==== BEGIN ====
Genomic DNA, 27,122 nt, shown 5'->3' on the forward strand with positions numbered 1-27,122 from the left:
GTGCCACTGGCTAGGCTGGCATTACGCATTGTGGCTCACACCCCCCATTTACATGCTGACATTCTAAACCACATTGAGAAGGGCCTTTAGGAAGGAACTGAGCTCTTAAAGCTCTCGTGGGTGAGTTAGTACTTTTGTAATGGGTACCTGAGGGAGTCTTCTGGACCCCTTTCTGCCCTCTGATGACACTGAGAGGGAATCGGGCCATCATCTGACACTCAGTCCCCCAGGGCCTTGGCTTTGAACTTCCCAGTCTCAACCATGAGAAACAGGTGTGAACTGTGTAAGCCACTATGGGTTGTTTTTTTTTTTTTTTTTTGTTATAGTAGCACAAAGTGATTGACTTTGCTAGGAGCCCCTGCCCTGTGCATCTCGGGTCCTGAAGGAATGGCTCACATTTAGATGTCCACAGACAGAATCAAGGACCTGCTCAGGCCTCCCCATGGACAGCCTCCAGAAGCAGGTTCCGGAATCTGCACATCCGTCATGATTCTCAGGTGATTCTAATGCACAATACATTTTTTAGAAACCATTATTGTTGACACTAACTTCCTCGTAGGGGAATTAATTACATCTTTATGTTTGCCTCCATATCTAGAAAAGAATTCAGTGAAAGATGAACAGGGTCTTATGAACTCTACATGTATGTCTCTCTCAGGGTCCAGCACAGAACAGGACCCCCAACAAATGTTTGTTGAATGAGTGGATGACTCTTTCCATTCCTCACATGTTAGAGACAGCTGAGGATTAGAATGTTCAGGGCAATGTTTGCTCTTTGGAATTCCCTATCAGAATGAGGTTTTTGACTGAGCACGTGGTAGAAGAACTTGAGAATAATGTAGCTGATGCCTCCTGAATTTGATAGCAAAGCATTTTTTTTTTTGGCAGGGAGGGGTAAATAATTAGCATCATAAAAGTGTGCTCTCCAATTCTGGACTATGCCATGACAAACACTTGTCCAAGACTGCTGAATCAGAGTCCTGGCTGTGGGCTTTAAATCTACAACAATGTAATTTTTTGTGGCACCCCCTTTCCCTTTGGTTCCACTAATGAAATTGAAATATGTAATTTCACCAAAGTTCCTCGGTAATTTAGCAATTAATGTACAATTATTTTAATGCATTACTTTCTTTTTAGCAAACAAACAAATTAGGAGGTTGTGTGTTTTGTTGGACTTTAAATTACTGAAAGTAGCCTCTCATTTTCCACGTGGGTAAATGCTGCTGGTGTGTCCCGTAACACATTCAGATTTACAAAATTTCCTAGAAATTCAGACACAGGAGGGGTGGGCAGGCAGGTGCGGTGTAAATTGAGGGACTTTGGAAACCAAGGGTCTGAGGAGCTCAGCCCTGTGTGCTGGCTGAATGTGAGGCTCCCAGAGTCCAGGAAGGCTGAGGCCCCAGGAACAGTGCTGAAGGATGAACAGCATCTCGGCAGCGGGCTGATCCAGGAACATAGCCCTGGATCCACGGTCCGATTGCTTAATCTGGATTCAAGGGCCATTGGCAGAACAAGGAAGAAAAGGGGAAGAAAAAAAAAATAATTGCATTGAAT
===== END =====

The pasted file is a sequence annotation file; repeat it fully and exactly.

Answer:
Genomic DNA, 27,122 nt, shown 5'->3' on the forward strand with positions numbered 1-27,122 from the left:
GTGCCACTGGCTAGGCTGGCATTACGCATTGTGGCTCACACCCCCCATTTACATGCTGACATTCTAAACCACATTGAGAAGGGCCTTTAGGAAGGAACTGAGCTCTTAAAGCTCTCGTGGGTGAGTTAGTACTTTTGTAATGGGTACCTGAGGGAGTCTTCTGGACCCCTTTCTGCCCTCTGATGACACTGAGAGGGAATCGGGCCATCATCTGACACTCAGTCCCCCAGGGCCTTGGCTTTGAACTTCCCAGTCTCAACCATGAGAAACAGGTGTGAACTGTGTAAGCCACTATGGGTTGTTTTTTTTTTTTTTTTTTGTTATAGTAGCACAAAGTGATTGACTTTGCTAGGAGCCCCTGCCCTGTGCATCTCGGGTCCTGAAGGAATGGCTCACATTTAGATGTCCACAGACAGAATCAAGGACCTGCTCAGGCCTCCCCATGGACAGCCTCCAGAAGCAGGTTCCGGAATCTGCACATCCGTCATGATTCTCAGGTGATTCTAATGCACAATACATTTTTTAGAAACCATTATTGTTGACACTAACTTCCTCGTAGGGGAATTAATTACATCTTTATGTTTGCCTCCATATCTAGAAAAGAATTCAGTGAAAGATGAACAGGGTCTTATGAACTCTACATGTATGTCTCTCTCAGGGTCCAGCACAGAACAGGACCCCCAACAAATGTTTGTTGAATGAGTGGATGACTCTTTCCATTCCTCACATGTTAGAGACAGCTGAGGATTAGAATGTTCAGGGCAATGTTTGCTCTTTGGAATTCCCTATCAGAATGAGGTTTTTGACTGAGCACGTGGTAGAAGAACTTGAGAATAATGTAGCTGATGCCTCCTGAATTTGATAGCAAAGCATTTTTTTTTTTGGCAGGGAGGGGTAAATAATTAGCATCATAAAAGTGTGCTCTCCAATTCTGGACTATGCCATGACAAACACTTGTCCAAGACTGCTGAATCAGAGTCCTGGCTGTGGGCTTTAAATCTACAACAATGTAATTTTTTGTGGCACCCCCTTTCCCTTTGGTTCCACTAATGAAATTGAAATATGTAATTTCACCAAAGTTCCTCGGTAATTTAGCAATTAATGTACAATTATTTTAATGCATTACTTTCTTTTTAGCAAACAAACAAATTAGGAGGTTGTGTGTTTTGTTGGACTTTAAATTACTGAAAGTAGCCTCTCATTTTCCACGTGGGTAAATGCTGCTGGTGTGTCCCGTAACACATTCAGATTTACAAAATTTCCTAGAAATTCAGACACAGGAGGGGTGGGCAGGCAGGTGCGGTGTAAATTGAGGGACTTTGGAAACCAAGGGTCTGAGGAGCTCAGCCCTGTGTGCTGGCTGAATGTGAGGCTCCCAGAGTCCAGGAAGGCTGAGGCCCCAGGAACAGTGCTGAAGGATGAACAGCATCTCGGCAGCGGGCTGATCCAGGAACATAGCCCTGGATCCACGGTCCGATTGCTTAATCTGGATTCAAGGGCCATTGGCAGAACAAGGAAGAAAAGGGGAAGAAAAAAAAAATAATTGCATTGAAT